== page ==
The mean age, height, and weight for the 56 subjects was 25.7 years, 173.4 cm, and 70.7 kg respectively. The mean age, height, and weight for the men (n = 25) and women are shown separately in table 2 with other physical characteristics. The men were significantly taller and heavier than the women and had more FFM and less body fat.
Analysis of variance indicated that, for the whole group, %BF results obtained by the 2C and 3CBMC models and DXA were not different from each other (table 2). There was, however, a significant difference in %BF between the sexes for all methods—for example, men were less fat than women for all methods. The lack of a significant difference in %BF among these methods is also reflected in the estimates of FFM, where no differences were observed in the total group for FFM2C, FFM3CBMC, and FFMDXA. Regression analysis showed a range of correlations between the methods from 0.919 to 0.953. Figures 1–3 show comparisons of methods.
Bland-Altman plots18 showed a trend for DXA measurements to overestimate %BF compared with the 2C (fig 4) and 3CBMC (fig 5) models. Comparing %BFDXA with the mean of the %BF2C and %BFDXA methods resulted in 42 data points out of 56 above the mean of the two methods with a mean difference of 1.0% and a standard deviation of 1.2%. Similarly, a comparison of %BFDXA with the mean of the %BFDXA and %BF3CBMC methods showed that 53 out of 56 data points were above the mean of the two methods. This difference averaged 1.45% with a standard deviation of 0.86%.
In this study, we compared %BF determinations from a fan beam DXA instrument with those from 2C and 3CBMC. Analysis of variance indicated no significant difference in %BF determined by the three methods. Bland-Altman plots, used to evaluate potential bias in the methods, showed that %BF values determined by fan beam DXA were only slightly higher than those determined by either the 2C or 3CBMC models: by 0.68–1.45%. The findings of the comparison of %BFDXA with %BF2C and %BF3BMC were as expected. This sample of participants consisted of healthy young adult men and premenopausal women for whom the assumptions on the constancy of body compartments should be reasonably accurate. Therefore we expected to find no differences among the methods. Furthermore, it is our belief that the comparison of %BFDXA with the %BF2C and %BF3CBMC models is appropriate and accurately reflects the performance of the fan beam DXA. Our results are the first reported for Lunar Prodigy fan beam DXA and therefore there are no other direct comparisons for discussion.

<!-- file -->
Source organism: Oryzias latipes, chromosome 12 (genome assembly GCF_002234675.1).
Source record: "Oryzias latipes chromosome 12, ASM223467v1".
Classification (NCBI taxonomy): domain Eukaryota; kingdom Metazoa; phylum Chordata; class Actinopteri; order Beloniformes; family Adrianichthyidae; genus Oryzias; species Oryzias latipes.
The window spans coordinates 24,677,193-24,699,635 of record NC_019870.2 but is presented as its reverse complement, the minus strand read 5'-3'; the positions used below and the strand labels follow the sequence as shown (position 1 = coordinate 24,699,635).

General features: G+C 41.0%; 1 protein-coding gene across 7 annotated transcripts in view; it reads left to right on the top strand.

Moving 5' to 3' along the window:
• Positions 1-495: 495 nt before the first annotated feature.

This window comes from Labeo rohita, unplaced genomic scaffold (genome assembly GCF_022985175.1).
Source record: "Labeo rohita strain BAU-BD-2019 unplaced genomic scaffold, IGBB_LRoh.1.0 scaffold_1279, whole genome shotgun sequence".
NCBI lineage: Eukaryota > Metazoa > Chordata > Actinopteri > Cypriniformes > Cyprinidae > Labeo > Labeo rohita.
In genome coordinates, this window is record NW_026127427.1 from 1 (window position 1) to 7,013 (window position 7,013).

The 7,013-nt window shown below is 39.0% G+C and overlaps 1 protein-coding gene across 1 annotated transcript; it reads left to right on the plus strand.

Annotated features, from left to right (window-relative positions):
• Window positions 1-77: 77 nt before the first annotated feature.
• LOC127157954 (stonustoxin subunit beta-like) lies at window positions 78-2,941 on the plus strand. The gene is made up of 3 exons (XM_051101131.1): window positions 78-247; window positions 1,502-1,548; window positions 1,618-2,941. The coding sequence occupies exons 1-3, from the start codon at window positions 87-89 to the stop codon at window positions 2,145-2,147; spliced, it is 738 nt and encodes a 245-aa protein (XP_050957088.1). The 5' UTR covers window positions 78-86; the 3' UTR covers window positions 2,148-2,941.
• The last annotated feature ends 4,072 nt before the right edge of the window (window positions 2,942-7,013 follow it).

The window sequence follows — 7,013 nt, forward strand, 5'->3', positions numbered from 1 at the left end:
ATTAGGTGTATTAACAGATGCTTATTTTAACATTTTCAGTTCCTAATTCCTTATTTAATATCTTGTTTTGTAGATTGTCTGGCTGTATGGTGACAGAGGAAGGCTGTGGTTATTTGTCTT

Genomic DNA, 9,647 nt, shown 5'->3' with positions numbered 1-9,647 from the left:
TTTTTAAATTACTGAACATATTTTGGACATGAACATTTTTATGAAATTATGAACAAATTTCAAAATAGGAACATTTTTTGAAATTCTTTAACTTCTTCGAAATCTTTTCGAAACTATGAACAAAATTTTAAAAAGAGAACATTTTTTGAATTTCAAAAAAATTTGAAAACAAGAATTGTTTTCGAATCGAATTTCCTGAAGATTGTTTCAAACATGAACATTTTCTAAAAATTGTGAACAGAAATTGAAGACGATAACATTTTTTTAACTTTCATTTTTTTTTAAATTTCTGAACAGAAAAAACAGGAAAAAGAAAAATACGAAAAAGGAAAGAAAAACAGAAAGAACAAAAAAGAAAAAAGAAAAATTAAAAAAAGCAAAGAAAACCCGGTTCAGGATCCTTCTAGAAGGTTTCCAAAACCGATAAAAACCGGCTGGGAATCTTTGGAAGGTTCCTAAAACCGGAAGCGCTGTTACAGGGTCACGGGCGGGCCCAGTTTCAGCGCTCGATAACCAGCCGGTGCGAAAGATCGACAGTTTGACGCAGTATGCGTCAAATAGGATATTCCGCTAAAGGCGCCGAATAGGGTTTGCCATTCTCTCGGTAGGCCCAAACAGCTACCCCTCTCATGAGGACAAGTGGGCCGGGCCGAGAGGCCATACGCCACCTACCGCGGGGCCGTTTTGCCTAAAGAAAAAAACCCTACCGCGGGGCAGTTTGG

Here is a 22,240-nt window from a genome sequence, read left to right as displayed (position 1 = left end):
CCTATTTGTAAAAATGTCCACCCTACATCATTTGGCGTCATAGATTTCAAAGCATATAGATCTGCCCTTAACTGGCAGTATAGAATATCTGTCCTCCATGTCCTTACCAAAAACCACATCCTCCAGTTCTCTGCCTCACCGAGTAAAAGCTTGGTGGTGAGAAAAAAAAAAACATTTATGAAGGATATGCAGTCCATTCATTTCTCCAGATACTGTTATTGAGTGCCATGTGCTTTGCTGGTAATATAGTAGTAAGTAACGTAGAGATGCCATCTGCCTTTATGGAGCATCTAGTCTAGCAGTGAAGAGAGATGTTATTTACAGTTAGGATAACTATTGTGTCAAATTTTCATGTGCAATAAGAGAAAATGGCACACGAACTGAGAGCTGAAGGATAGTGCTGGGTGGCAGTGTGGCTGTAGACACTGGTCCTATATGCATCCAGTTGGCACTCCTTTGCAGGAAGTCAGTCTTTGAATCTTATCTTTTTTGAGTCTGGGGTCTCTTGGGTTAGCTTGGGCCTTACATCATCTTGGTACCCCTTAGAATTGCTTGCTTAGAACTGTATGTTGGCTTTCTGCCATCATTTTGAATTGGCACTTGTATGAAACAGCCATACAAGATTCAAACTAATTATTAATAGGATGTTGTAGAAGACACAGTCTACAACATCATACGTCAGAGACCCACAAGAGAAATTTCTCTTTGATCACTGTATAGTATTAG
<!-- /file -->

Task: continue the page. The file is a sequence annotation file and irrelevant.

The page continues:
Other research, however, has evaluated the fan beam DXA method,12,19 specifically using the Hologic QDR 4500A. The first of these studies compared the QDR 4500A with a 4C model for assessment of FFM in older men and women (70–79 years of age). The QDR 4500A overestimated FFM and underestimated FM. These overestimations and underestimations, however, were systematic and thus a correction factor was developed. Tylavsky et al19 compared the QDR 4500A fan beam DXA with an estimate of FFM obtained from total body water (TBW) measurements with changes in body weight. Results from the fan beam DXA were corrected using the correction factor previously developed.12 The corrected FFM was then compared with FFM estimated from TBW. Overall, the fan beam method provided higher estimates of the change in soft tissue lean mass and lower estimates of the change in FM. The correlations between the change in soft tissue lean mass and the change in FFM from TBW was 0.61. However, the regression coefficients for the slope and intercept included 1 and 0 respectively. Bland-Altman analysis indicated that the fan beam system provided higher estimates of change in soft tissue lean mass and lower estimates of loss of FM than the TBW method. However, the authors noted that significant decreases in bone area (which can affect BMD values) were not observed with weight change, as previously observed with pencil beam instruments.20 Finally, the authors compared the results from the fan beam DXA with those obtained with a pencil beam DXA and concluded that the results were not interchangeable between machines.